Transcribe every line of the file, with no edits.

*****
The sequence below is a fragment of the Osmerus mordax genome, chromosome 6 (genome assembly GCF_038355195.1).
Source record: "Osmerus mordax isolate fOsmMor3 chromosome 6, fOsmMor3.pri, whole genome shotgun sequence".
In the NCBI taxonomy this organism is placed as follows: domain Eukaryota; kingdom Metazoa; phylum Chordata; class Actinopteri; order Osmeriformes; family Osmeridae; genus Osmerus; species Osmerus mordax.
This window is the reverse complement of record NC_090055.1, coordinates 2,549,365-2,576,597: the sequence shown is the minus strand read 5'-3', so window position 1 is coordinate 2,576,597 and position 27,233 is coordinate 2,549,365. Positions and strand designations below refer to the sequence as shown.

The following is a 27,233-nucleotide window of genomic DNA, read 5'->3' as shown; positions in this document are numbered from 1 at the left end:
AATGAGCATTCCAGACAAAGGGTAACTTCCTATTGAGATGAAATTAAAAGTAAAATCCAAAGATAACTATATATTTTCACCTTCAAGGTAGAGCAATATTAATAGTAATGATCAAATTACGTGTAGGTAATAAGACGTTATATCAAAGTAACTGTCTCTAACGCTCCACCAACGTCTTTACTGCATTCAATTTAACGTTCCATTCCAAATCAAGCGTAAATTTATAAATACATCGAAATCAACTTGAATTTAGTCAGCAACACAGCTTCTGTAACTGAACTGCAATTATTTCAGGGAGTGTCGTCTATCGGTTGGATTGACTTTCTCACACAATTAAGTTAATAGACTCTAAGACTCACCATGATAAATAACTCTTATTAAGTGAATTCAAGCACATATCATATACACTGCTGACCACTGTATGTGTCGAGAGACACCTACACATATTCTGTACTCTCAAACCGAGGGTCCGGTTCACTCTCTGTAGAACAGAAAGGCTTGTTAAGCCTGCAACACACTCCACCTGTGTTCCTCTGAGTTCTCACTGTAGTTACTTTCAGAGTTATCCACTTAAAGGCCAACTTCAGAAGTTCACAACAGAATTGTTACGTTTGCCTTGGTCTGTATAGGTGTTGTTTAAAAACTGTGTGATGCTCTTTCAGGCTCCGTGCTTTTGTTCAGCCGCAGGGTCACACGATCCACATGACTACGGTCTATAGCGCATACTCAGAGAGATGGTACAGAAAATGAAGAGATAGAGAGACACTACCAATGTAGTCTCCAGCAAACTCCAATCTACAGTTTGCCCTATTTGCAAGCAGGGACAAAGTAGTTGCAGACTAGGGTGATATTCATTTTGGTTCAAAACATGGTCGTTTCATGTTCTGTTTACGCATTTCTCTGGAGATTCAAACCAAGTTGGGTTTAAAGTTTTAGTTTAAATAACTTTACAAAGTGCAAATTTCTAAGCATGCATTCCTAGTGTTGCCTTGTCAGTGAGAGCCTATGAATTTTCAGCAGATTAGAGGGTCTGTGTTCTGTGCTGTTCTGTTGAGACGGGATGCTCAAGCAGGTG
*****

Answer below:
The sequence below is a fragment of the Osmerus mordax genome, chromosome 6 (genome assembly GCF_038355195.1).
Source record: "Osmerus mordax isolate fOsmMor3 chromosome 6, fOsmMor3.pri, whole genome shotgun sequence".
In the NCBI taxonomy this organism is placed as follows: domain Eukaryota; kingdom Metazoa; phylum Chordata; class Actinopteri; order Osmeriformes; family Osmeridae; genus Osmerus; species Osmerus mordax.
This window is the reverse complement of record NC_090055.1, coordinates 2,549,365-2,576,597: the sequence shown is the minus strand read 5'-3', so window position 1 is coordinate 2,576,597 and position 27,233 is coordinate 2,549,365. Positions and strand designations below refer to the sequence as shown.

The following is a 27,233-nucleotide window of genomic DNA, read 5'->3' as shown; positions in this document are numbered from 1 at the left end:
AATGAGCATTCCAGACAAAGGGTAACTTCCTATTGAGATGAAATTAAAAGTAAAATCCAAAGATAACTATATATTTTCACCTTCAAGGTAGAGCAATATTAATAGTAATGATCAAATTACGTGTAGGTAATAAGACGTTATATCAAAGTAACTGTCTCTAACGCTCCACCAACGTCTTTACTGCATTCAATTTAACGTTCCATTCCAAATCAAGCGTAAATTTATAAATACATCGAAATCAACTTGAATTTAGTCAGCAACACAGCTTCTGTAACTGAACTGCAATTATTTCAGGGAGTGTCGTCTATCGGTTGGATTGACTTTCTCACACAATTAAGTTAATAGACTCTAAGACTCACCATGATAAATAACTCTTATTAAGTGAATTCAAGCACATATCATATACACTGCTGACCACTGTATGTGTCGAGAGACACCTACACATATTCTGTACTCTCAAACCGAGGGTCCGGTTCACTCTCTGTAGAACAGAAAGGCTTGTTAAGCCTGCAACACACTCCACCTGTGTTCCTCTGAGTTCTCACTGTAGTTACTTTCAGAGTTATCCACTTAAAGGCCAACTTCAGAAGTTCACAACAGAATTGTTACGTTTGCCTTGGTCTGTATAGGTGTTGTTTAAAAACTGTGTGATGCTCTTTCAGGCTCCGTGCTTTTGTTCAGCCGCAGGGTCACACGATCCACATGACTACGGTCTATAGCGCATACTCAGAGAGATGGTACAGAAAATGAAGAGATAGAGAGACACTACCAATGTAGTCTCCAGCAAACTCCAATCTACAGTTTGCCCTATTTGCAAGCAGGGACAAAGTAGTTGCAGACTAGGGTGATATTCATTTTGGTTCAAAACATGGTCGTTTCATGTTCTGTTTACGCATTTCTCTGGAGATTCAAACCAAGTTGGGTTTAAAGTTTTAGTTTAAATAACTTTACAAAGTGCAAATTTCTAAGCATGCATTCCTAGTGTTGCCTTGTCAGTGAGAGCCTATGAATTTTCAGCAGATTAGAGGGTCTGTGTTCTGTGCTGTTCTGTTGAGACGGGATGCTCAAGCAGGTG